When it comes to energy usage and electricity bills, two terms that are constantly thrown around are watt and kilowatt. On paper, the idea that the more you use of either, the more you pay makes sense, but do you really understand what a watt and kilowatt are? Without a grasp on that, it is likely that you have trouble figuring out how your electric company calculates the amount of energy you consume on a monthly basis. Payless Power, a retail electric company providing cheap electricity in Texas with low power company rates, can help you understand and make sense of all the terminology associated with electricity.
Measuring a unit of a kilowatt hour (kwh)
A watt refers to the rate of electricity used for a particular instant and is the most basic measure of electric power. On a microscopic level, watts describe the speed that electrons are moving about at. A kilowatt is the term given to 1000 watts of power. Often electricity providers charge customers a rate per kilowatt-hour(kWh), which can also be a confusing concept. A kilowatt-hour refers to using 1000 watts of electricity over the course of an hour and the number of kilowatt-hours you use is calculated on a monthly basis, for which you are subsequently charged for that usage amount. Sometimes watt-hours are used instead of kilowatt-hours. A watt-hour is just 1/1000th of a kilowatt hour, meaning that 1000 watt-hours is actually just one kilowatt-hour. All you need to do is divide watt-hours by 1000 watts to determine kWh. In the event you have consumed energy for 5000 watt-hours, you would be charged for 5 kilowatt-hours.
If you’re still confused, the following examples about the cost of running some common household devices should help to make this easier to understand.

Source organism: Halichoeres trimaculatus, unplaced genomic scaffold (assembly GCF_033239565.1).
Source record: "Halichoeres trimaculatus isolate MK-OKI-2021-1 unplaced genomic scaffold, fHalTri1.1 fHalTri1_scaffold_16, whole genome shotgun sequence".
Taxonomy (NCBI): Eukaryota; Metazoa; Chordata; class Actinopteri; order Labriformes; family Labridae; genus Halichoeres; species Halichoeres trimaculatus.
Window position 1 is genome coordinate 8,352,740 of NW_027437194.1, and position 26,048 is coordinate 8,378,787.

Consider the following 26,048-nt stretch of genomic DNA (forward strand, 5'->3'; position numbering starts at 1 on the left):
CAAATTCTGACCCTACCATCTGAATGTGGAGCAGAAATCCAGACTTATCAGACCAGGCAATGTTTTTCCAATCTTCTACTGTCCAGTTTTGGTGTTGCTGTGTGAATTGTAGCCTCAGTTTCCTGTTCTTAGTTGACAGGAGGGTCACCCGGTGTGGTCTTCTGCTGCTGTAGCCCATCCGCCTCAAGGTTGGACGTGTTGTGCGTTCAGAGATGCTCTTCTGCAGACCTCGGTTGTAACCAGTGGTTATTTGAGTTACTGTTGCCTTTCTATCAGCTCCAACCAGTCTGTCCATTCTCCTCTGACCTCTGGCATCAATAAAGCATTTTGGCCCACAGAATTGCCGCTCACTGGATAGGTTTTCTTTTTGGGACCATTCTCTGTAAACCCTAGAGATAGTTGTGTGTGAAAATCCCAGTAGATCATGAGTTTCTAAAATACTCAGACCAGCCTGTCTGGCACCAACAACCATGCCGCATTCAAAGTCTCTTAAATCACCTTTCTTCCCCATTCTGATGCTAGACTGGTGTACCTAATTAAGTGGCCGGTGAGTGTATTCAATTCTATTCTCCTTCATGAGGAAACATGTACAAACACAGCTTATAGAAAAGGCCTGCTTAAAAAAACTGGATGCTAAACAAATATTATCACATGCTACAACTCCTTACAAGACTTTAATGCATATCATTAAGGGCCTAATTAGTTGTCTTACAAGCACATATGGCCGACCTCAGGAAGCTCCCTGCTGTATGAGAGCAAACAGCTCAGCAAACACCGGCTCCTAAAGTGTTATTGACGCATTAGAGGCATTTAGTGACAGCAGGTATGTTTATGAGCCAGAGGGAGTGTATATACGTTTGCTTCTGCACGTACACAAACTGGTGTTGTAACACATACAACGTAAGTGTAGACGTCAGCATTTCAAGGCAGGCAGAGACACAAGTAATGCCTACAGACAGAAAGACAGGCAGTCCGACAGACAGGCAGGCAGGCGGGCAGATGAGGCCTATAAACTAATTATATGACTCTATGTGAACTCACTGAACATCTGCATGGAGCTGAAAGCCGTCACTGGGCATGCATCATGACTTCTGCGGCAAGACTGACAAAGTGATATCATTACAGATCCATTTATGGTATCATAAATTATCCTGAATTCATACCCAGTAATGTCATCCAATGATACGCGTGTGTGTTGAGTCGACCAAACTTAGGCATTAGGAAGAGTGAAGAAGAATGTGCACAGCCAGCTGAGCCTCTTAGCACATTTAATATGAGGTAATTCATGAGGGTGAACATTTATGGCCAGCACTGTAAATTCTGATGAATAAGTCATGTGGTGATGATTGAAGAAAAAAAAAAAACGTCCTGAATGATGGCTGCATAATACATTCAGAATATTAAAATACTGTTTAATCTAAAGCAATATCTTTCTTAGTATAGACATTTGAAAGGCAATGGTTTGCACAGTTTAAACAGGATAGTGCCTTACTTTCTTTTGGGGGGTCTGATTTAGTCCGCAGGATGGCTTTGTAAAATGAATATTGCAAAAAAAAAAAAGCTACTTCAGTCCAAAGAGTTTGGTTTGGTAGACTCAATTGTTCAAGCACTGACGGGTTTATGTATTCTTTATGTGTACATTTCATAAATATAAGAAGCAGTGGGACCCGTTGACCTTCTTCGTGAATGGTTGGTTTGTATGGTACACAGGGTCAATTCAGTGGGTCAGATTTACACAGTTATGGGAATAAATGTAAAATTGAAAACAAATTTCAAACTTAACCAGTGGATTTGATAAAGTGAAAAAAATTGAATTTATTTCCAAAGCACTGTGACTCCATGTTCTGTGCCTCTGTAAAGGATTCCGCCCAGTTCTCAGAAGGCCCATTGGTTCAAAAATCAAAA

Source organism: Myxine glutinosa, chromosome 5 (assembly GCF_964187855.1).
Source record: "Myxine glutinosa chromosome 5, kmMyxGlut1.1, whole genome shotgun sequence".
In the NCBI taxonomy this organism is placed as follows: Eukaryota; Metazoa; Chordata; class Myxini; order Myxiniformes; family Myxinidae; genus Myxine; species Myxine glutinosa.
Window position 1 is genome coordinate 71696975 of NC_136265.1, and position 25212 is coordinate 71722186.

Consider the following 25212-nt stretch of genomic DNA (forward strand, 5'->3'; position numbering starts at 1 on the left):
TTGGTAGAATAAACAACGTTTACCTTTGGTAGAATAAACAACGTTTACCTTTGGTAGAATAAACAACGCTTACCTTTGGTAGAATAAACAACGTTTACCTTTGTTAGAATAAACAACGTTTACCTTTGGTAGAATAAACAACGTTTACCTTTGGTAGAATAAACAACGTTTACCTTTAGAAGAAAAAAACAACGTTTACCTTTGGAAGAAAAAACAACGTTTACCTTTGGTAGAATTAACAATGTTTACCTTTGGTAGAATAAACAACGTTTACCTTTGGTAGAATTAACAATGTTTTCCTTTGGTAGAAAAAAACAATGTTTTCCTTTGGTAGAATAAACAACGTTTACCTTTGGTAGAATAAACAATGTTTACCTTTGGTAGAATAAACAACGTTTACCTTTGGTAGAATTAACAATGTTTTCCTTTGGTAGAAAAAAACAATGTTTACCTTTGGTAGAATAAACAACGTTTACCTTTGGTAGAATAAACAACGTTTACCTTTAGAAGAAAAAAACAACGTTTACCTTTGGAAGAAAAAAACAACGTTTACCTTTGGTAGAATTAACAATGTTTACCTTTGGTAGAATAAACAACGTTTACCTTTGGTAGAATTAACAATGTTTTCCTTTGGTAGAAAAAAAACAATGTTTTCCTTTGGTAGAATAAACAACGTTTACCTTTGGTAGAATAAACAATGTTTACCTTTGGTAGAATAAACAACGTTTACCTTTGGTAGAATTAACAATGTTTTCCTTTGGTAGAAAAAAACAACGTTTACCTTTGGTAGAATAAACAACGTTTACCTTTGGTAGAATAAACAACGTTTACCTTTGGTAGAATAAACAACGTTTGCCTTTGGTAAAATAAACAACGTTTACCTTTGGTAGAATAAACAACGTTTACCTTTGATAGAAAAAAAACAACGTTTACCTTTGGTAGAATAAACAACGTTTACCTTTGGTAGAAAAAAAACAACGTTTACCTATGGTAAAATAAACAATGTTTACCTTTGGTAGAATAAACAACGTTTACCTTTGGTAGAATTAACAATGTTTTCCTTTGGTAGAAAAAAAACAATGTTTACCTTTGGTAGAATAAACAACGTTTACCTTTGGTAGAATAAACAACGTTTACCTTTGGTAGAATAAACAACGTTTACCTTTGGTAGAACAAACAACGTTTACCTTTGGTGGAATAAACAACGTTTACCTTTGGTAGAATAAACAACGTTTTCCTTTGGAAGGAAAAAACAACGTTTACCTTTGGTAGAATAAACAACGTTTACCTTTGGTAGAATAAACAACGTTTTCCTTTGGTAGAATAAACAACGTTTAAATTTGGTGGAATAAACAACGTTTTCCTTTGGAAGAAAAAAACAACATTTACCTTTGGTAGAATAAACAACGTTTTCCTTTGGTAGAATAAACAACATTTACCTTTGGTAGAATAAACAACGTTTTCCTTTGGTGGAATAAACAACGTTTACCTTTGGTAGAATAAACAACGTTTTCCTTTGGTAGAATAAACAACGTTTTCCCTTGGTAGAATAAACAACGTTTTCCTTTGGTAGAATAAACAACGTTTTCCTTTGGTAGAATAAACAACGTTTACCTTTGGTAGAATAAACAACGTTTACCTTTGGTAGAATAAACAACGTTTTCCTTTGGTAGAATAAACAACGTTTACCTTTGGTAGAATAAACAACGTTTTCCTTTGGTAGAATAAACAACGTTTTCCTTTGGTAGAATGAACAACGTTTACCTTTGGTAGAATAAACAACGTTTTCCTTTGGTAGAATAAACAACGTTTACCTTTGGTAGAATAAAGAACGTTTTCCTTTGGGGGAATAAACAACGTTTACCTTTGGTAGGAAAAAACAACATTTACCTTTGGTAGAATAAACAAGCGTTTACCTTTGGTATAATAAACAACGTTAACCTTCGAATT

Consider the following kwh example
- A 100-watt light bulb used for 500 hours during the month would mean it used 50 kWh.
The math behind this is a bit tricky, but think about it this way. The bulb is using 100 watts for 500 hours, meaning that is uses 100 watts x 500 hours = 50000 kwh. Now to convert that to kilowatt hours, all we have to do is divide by 1000 watts and we are left with 50 kWh.
Consider this one:
A large window air-conditioning unit using 1500 watts for ten hours during the month would equal 15 kWhs used.
In this example, a unit of 1.5 kilowatts being used for ten hours becomes 1500 watts x 10 hours = 1.5 kilowatt hours. Now that we have it in watt-hours, we can once again convert it to kilowatt-hours by dividing by 1000 watts. 15000 watt-hours then becomes 15000 watt-hours/1000 watts = 15 kWh. Catching on?
Try this last example:
A small window air-conditioning unit using 500 kilowatts of electricity for ten hours during the month would equal 5 kWhs used.
Just like before, we take our watts used and multiply it by the hours the appliance was in use. In this case, 500 watts x 10 hours = 5000 watt-hours. From there, we divide by 1000 watts and are left with 5 kWh.
You might have picked up on it, but the formula for calculating kilowatt-hours is:
Wattage x hours used divided by 1000 x price per kWh = the cost of electricity used
Electric companies’ rates vary by location, but the rate is always measured in kWhs used. For instance, the average price of residential electricity in the United States in August 2011 was $0.12/kWh, ranging from only $0.082 in Washington State to $0.29 in Hawaii! When it comes to your total kilowatt-hour usage per year, though the amount of electricity you use will vary based on where you live, the average American household will incur charges for around 11000 kWh. Hopefully after reading this explanation, Payless Power has helped you to make some sense of what’s watt and kilowatt!